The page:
Survey provides insights for support of proposed Baldwin City government building projects

Baldwin City government Enlarge photo

October 6, 2015

Baldwin City residents are evenly split in their support for a city building plan that would include four proposed capital improvement projects discussed extensively in the past year, a survey of registered voters conducted this summer found.

Brad Senden of The Center for Community Opinion shared with the Baldwin City Council the results of the survey Monday. The telephone survey, which was conducted from Aug. 10 to Aug. 26, contacted 200 Baldwin City registered voters and had a margin of error of plus or minus of 6.8 percent.

The survey asked the voters of their overall support for four facility upgrades included on the updated capital improvement project list the City Council approved in April — a new police station, new public works facility, City Hall upgrades and addition of a theater at the Lumberyard Arts Center — but never directly asked respondents of their support for individual projects or how that would rank them in terms of need.

When asked if they would favor or oppose a proposal that would increase taxes to build the four facilities, 42 percent of respondents said they would, 48 percent said wouldn’t and 9.5 were undecided. The difference was within the survey’s margin of error, Senden said.

The survey questioners then gave respondents information regarding the proposed projects to find how that swayed their opinion. The information did produce additional support for a building program including all four projects, with 48 percent favoring such a program after the additional information was shared, 49.5 percent opposed and 6.5 percent undecided.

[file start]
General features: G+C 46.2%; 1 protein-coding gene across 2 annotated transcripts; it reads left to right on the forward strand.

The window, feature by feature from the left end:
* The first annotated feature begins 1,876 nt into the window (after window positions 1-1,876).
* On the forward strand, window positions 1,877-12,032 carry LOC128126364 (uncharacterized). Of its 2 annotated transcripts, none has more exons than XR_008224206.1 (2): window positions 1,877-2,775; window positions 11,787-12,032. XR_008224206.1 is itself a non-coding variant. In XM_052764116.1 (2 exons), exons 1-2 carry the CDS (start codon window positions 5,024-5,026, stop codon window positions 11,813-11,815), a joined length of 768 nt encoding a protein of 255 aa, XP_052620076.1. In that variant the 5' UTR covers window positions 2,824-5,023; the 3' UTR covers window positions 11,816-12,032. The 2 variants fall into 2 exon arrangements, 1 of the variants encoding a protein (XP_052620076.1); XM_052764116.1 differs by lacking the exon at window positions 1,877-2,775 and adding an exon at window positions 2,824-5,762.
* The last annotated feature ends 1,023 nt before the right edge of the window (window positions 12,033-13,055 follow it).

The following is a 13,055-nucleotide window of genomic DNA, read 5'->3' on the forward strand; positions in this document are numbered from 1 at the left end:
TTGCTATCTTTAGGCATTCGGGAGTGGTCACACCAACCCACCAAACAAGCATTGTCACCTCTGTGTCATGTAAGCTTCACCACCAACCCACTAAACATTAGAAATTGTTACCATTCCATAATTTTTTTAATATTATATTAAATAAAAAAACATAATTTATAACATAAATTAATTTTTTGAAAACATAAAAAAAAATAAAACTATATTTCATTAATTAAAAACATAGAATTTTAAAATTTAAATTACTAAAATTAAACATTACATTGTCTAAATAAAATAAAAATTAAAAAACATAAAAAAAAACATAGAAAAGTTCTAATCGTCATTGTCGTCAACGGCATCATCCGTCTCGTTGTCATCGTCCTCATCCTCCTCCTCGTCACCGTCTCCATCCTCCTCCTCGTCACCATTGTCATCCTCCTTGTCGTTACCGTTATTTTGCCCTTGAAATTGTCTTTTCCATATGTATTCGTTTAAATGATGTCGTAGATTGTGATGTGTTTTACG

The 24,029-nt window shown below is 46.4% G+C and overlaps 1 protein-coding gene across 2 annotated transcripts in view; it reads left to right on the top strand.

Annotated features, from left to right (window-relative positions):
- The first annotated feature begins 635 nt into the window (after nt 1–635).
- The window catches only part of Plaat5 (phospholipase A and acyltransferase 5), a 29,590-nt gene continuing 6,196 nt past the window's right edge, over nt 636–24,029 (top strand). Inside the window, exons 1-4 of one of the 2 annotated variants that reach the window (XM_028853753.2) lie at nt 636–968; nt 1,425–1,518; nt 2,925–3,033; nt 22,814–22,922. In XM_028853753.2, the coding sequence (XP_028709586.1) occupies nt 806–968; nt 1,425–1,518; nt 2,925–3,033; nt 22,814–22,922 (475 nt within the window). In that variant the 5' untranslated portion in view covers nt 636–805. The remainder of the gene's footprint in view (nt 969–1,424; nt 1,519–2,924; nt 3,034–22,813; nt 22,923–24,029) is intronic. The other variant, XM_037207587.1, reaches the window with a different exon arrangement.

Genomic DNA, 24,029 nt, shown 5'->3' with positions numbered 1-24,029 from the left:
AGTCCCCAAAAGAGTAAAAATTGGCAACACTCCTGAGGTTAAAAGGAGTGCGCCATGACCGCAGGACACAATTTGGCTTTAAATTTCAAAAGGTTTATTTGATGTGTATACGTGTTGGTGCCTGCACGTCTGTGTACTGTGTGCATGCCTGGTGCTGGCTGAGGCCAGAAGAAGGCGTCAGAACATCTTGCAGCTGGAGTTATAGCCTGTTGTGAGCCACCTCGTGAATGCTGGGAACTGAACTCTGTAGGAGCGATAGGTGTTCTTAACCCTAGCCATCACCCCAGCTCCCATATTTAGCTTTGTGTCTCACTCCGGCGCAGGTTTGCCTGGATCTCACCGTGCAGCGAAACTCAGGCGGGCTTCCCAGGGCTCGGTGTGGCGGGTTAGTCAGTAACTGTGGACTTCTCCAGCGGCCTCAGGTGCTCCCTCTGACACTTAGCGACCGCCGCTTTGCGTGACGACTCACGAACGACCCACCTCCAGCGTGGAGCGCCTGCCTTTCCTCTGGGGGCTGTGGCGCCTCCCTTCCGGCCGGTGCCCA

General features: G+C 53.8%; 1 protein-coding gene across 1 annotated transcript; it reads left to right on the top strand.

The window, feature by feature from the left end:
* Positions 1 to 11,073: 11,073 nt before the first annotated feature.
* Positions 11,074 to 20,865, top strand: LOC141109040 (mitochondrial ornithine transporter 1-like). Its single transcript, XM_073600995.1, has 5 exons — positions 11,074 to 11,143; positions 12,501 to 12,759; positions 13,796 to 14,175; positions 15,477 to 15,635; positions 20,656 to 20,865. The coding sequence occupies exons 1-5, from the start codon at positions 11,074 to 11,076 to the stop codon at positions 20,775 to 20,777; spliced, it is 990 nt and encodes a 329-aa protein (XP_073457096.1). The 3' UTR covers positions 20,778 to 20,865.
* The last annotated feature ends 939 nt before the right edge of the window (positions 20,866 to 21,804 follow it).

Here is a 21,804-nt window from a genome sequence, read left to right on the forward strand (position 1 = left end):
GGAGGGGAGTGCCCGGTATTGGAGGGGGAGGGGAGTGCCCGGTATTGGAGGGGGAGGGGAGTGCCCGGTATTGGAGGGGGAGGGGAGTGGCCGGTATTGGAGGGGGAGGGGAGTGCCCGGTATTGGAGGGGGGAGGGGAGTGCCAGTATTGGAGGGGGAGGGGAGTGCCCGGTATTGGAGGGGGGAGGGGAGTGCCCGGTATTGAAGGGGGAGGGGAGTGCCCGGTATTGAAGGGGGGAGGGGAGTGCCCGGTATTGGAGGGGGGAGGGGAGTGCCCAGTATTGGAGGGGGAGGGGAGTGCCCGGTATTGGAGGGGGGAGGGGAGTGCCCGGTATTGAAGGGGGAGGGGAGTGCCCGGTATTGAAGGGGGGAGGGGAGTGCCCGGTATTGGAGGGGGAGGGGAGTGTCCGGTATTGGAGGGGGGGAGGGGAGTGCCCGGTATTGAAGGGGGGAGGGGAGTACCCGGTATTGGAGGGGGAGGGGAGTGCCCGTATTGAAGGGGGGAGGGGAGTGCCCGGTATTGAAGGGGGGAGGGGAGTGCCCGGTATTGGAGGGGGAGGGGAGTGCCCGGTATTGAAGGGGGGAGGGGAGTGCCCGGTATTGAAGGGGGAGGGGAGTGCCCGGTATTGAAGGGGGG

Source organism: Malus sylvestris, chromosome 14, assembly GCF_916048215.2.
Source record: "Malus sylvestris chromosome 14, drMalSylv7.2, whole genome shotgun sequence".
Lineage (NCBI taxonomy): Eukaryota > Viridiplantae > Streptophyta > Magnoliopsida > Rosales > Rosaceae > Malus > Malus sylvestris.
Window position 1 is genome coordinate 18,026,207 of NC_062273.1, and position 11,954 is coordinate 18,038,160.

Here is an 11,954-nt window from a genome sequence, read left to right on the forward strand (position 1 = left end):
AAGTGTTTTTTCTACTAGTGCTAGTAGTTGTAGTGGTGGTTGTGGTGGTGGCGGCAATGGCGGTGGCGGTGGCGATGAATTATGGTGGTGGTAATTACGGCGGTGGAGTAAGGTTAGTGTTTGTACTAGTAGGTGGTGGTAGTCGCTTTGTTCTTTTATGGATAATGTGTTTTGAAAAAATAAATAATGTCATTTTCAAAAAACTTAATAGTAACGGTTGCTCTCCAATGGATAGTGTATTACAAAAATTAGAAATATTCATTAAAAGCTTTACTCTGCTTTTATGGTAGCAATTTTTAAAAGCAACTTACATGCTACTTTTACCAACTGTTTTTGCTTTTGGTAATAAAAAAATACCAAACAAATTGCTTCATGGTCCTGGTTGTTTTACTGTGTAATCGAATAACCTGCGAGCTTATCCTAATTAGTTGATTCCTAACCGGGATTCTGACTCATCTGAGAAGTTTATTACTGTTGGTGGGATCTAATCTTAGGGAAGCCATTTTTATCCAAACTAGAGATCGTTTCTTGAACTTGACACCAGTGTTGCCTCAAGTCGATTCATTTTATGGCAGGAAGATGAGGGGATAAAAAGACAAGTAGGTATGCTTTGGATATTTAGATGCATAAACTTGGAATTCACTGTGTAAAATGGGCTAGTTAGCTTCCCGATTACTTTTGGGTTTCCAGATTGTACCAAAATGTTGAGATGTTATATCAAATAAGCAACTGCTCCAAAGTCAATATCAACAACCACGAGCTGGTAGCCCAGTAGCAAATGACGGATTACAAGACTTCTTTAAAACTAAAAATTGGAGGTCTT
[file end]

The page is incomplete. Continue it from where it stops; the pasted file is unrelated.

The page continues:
Building the most support for the four projects was additional information shared about a new public works facility. When told the facility would consolidate public works’ multiple operational sites at one facility, 58 percent of respondents said they were more likely to support the building program. Information that a new police station would improve safety and security grew support for the overall building program a near identical 57.5 percent. Three pieces of information about the Lumberyard project — that the theater would improve the downtown economy, that it would improve access to the arts for downtown visitors and that it would complete the arts centers’ planned third phase — all failed to increase support for the building program by more than 50 percent.

The respondents were then queried about how much they would be willing to pay for the projects and how the city should fund them. A solid majority of 59.9 percent indicated they would support the projects at the cost of $67 in additional taxes on themselves, but that support declined sharply to 46.5 present when the annual cost increased to $96. Support shrank to 41 percent at an annual cost of $103 and 35.5 percent at the cost of $137 per year.

Thirty-five percent of survey respondents favored a sales tax as a way to pay for the project, while 31.5 percent favored a combination of sales and property taxes. Only 14 percent favored property tax as the sole source of debt retirement and 17.5 percent didn’t favor any new taxes.